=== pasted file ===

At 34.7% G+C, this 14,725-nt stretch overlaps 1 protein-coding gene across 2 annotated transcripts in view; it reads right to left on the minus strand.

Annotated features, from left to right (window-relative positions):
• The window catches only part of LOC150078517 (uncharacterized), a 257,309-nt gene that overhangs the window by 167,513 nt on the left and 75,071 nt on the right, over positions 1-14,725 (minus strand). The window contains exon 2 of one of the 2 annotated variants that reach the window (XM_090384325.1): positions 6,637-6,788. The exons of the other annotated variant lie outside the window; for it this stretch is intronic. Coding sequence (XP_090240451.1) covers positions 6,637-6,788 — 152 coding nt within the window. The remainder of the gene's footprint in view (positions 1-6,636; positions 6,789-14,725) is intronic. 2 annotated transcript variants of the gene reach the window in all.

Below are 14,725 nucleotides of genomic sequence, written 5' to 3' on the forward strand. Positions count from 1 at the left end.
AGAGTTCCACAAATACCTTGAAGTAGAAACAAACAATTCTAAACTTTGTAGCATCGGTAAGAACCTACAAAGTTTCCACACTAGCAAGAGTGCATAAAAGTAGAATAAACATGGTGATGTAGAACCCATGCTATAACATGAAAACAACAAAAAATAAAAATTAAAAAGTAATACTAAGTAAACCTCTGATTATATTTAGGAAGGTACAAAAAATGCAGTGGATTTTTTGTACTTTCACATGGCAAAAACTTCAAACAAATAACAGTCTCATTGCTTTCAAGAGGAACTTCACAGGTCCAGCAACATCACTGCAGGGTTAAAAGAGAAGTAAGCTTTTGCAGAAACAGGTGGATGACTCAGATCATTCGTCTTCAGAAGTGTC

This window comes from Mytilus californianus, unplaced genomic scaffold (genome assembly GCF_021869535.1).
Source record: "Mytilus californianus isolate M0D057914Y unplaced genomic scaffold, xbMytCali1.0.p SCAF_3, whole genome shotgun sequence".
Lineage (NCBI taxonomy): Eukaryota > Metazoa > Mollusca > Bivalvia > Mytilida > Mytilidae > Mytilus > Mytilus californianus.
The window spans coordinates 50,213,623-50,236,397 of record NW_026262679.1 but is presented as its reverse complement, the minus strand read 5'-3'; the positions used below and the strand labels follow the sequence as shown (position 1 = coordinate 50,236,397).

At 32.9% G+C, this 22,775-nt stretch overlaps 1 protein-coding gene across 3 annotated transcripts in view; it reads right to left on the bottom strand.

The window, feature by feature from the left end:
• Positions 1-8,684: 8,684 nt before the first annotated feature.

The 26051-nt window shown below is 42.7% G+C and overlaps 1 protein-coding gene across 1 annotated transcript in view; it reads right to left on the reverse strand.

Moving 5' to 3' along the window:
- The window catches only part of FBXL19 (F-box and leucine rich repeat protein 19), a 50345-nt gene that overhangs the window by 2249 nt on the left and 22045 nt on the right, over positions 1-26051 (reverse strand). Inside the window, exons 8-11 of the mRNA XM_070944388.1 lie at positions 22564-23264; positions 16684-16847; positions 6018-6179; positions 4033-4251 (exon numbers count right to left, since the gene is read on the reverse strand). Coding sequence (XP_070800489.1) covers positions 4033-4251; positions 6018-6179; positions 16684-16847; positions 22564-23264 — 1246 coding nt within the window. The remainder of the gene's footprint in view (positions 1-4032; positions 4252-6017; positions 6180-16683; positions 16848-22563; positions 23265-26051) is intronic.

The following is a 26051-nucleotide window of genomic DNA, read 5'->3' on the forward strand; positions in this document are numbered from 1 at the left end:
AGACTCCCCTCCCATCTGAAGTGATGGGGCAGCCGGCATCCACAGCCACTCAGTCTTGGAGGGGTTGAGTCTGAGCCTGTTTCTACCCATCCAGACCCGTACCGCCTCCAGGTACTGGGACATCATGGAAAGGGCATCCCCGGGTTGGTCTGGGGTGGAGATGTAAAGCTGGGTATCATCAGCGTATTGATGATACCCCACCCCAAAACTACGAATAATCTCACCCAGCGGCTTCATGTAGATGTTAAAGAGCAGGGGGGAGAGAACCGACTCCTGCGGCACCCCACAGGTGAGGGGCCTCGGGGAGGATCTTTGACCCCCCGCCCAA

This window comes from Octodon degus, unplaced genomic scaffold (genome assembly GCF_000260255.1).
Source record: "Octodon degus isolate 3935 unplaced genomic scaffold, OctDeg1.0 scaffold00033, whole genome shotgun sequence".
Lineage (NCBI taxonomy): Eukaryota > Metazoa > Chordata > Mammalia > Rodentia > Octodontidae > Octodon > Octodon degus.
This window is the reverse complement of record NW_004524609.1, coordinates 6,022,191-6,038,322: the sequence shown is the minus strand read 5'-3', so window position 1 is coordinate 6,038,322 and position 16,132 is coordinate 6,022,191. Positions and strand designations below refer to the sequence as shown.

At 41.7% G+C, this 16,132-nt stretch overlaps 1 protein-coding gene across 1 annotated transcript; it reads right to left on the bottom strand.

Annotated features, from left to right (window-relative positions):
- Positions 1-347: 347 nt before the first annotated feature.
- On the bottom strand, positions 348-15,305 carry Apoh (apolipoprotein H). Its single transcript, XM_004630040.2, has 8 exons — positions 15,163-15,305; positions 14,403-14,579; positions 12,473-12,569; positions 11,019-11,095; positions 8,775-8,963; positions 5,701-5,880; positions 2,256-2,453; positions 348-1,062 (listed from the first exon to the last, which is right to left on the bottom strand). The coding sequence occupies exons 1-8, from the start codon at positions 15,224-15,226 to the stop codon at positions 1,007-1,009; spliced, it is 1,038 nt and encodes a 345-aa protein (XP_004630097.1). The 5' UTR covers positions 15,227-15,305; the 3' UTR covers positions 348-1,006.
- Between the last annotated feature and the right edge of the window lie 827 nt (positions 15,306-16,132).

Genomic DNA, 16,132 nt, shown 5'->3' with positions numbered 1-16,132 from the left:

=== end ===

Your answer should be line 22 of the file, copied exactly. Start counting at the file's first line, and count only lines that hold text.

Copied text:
At 41.7% G+C, this 16,132-nt stretch overlaps 1 protein-coding gene across 1 annotated transcript; it reads right to left on the bottom strand.